Moreover, the present game also provides supplemental scoring opportunities for the team scoring a multiple point goal, immediately following the successful score. In the event of a multiple point goal by one team, that team is permitted to place the ball upon one of the two supplemental scoring points nearest the goal just used for the multiple point score, i.e. the proximal or distal supplemental scoring points 50 or 54 for the first goal 26, or the proximal or distal supplemental scoring points 52 or 56 for the second goal 28. Supplemental points, or “points after goal,” are preferably awarded in accordance with the difficulty of making the supplemental score, i.e. the distance of the supplemental scoring point from the respective goal. As an example of the above, a team scoring a multiple point goal in the first goal 26 may place the ball on the first proximal supplemental scoring point 50, and attempt a point after goal of only one point (if successful). If that team wishes to gain more points (at some higher risk that the attempt will be unsuccessful), then the ball may be placed on the first distal supplemental scoring point 54. As in the case of free kicks, the goalie for the goal will attempt to block the ball from entering the goal during such a point after goal attempt, with it being easier to stop the attempt from the distal supplemental scoring point than from the proximal point. This supplemental scoring procedure is indicated generally by the seventh step 112 of the flow chart of FIG. 3.
The present game proceeds in accordance with the above procedure and rules of play until the end of the game is reached, with the team having the highest score winning the game. The duration of the game may be determined in accordance with the passage of a total amount of predetermined time, e.g. an hour, etc., as determined by the rules of play. The referee(s) may suspend the passage of game time in accordance with the rules, e.g. to put the ball back in play after a score or travel of the ball out of bounds, to provide half time or quarter time breaks, etc. Other factors may be used to set the end of the game, as desired, e.g. the passage of a predetermined real time period regardless of breaks in play, the reaching of some predetermined point in time (e.g., sunset, curfew, etc.), the reaching of some predetermined score by a team, difference in scores between the two teams, or total score by both teams, etc., as desired or set by the predetermined rules of play. The eighth and final step 114 of FIG. 3 generally indicates these provisions.
Preferably, the duration of the present athletic game is determined in accordance with the passage of a predetermined period of playing time, with playing time suspended for breaks in the game as described further above. It is anticipated that the provision for multiple point scoring, in addition to the provision for single or multiple point after goal attempts in accordance with the desires of the scoring team, will result in the two teams having different scores at the end of the game. In other words, tie end games are anticipated to be relatively uncommon in the present game. Where such tie scores occur, the present game includes provisions for resolving the tie and establishing a clear winner.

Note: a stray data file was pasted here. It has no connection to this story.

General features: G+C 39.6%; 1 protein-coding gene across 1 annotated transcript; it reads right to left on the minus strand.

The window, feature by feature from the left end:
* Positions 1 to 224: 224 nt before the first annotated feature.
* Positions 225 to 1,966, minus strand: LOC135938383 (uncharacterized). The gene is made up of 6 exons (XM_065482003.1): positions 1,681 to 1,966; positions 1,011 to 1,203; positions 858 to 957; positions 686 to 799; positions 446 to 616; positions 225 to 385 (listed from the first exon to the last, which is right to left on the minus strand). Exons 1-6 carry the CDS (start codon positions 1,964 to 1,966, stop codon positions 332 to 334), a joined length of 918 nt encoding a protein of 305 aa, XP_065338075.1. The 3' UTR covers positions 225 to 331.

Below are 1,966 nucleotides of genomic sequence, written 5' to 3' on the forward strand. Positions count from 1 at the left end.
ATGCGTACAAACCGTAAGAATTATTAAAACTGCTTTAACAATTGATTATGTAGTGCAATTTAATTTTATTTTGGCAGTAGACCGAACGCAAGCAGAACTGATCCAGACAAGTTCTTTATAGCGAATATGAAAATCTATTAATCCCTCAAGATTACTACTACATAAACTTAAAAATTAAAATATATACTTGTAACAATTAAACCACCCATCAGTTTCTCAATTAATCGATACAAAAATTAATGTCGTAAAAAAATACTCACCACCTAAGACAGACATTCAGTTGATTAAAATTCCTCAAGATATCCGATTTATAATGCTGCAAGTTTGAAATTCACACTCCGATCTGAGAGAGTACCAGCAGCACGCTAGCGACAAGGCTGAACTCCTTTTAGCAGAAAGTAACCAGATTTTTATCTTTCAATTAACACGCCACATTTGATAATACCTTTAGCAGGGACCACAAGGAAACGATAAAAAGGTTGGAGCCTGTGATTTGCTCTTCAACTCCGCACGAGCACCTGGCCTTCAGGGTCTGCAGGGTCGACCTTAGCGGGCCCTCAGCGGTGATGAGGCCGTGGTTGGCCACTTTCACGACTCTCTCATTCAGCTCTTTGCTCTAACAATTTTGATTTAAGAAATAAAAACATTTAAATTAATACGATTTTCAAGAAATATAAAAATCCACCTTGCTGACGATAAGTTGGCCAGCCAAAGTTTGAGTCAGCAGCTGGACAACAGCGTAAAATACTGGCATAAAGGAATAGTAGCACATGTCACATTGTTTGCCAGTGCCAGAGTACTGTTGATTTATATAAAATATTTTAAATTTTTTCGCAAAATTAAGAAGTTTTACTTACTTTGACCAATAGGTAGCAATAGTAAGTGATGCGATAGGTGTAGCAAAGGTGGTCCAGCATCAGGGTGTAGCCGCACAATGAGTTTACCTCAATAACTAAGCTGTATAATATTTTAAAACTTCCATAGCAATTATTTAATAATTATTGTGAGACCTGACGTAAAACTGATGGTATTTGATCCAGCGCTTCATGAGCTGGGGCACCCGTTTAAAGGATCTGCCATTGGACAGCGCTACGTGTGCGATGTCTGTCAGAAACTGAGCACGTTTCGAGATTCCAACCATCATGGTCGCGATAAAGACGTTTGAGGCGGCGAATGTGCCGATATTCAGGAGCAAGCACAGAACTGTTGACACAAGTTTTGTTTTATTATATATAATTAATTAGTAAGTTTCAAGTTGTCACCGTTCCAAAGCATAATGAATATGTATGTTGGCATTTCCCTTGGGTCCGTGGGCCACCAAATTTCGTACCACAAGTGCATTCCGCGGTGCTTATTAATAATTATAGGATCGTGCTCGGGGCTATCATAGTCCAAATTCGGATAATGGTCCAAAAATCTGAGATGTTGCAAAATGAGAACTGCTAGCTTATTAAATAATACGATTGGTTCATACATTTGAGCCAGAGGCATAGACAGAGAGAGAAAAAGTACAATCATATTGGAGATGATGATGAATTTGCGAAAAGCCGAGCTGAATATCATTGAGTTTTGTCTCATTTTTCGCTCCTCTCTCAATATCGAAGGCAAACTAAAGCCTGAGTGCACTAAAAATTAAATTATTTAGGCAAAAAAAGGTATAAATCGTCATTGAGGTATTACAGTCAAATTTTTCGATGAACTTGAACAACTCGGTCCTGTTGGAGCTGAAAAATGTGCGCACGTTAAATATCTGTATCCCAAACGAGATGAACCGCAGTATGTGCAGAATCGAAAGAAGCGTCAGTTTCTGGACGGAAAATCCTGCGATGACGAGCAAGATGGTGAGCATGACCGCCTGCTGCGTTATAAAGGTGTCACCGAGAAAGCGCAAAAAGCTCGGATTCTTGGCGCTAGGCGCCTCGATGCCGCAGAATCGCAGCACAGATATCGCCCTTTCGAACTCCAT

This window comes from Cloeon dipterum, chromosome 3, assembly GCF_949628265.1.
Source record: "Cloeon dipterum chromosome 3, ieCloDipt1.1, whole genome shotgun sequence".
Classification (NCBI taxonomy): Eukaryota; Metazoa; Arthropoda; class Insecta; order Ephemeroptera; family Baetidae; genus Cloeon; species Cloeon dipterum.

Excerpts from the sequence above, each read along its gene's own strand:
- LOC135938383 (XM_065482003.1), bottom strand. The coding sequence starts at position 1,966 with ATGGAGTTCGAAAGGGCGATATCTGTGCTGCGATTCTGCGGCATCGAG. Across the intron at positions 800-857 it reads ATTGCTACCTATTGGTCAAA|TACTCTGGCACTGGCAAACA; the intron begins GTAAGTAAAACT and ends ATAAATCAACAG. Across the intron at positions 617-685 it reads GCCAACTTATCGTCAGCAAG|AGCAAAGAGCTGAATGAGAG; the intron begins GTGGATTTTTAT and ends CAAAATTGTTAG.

One means of establishing a winning team when the score is tied at the end of regulation play, is by providing an overtime period. Play may proceed conventionally after a drop ball face-off in the center of the field, as was used to start the game initially. The first team to score, wins the game. In instances where the game remains tied even after an overtime period (or perhaps multiple overtime periods, in accordance with the rules of play established for the game), the two teams may be provided with a series of alternating free kicks in order to attempt to produce a score. In this scenario, a first player from the first team would attempt to kick the ball into one of the goal nets, with the first player from the opposing second team following with his or her attempt. This process continues until all players (excepting the goalies) have attempted to kick a score. The team having the highest cumulative score after this procedure, wins the game. The process may continue through more than one round until the tie is broken, but with all players from both teams (again, excepting the goalies) having the opportunity to attempt to score during each round before the scores are totaled.
In conclusion, the present athletic game combines a collection of features of various games into a new and different game differing from all previously known conventional games. The present game, with its multiple point scoring for goals, results in a much higher scoring game than other such games where only a single point is awarded for each goal. Further scoring opportunities are presented by the point after goal provision, with the offensive team determining whether to attempt a single or multiple point supplemental score. The limited physical contact between players permitted by the rules of the present game, add yet another element of excitement and interest to the game. Yet, while the present game is directed primarily to a physical, athletic game, it will be seen that the rules of play may be readily adapted for use in an electronic or board game, as desired. Accordingly, the present game will prove to be a most interesting and challenging activity for players and spectators alike.
It is to be understood that the present invention is not limited to the embodiments described above, but encompasses any and all embodiments within the scope of the following claims.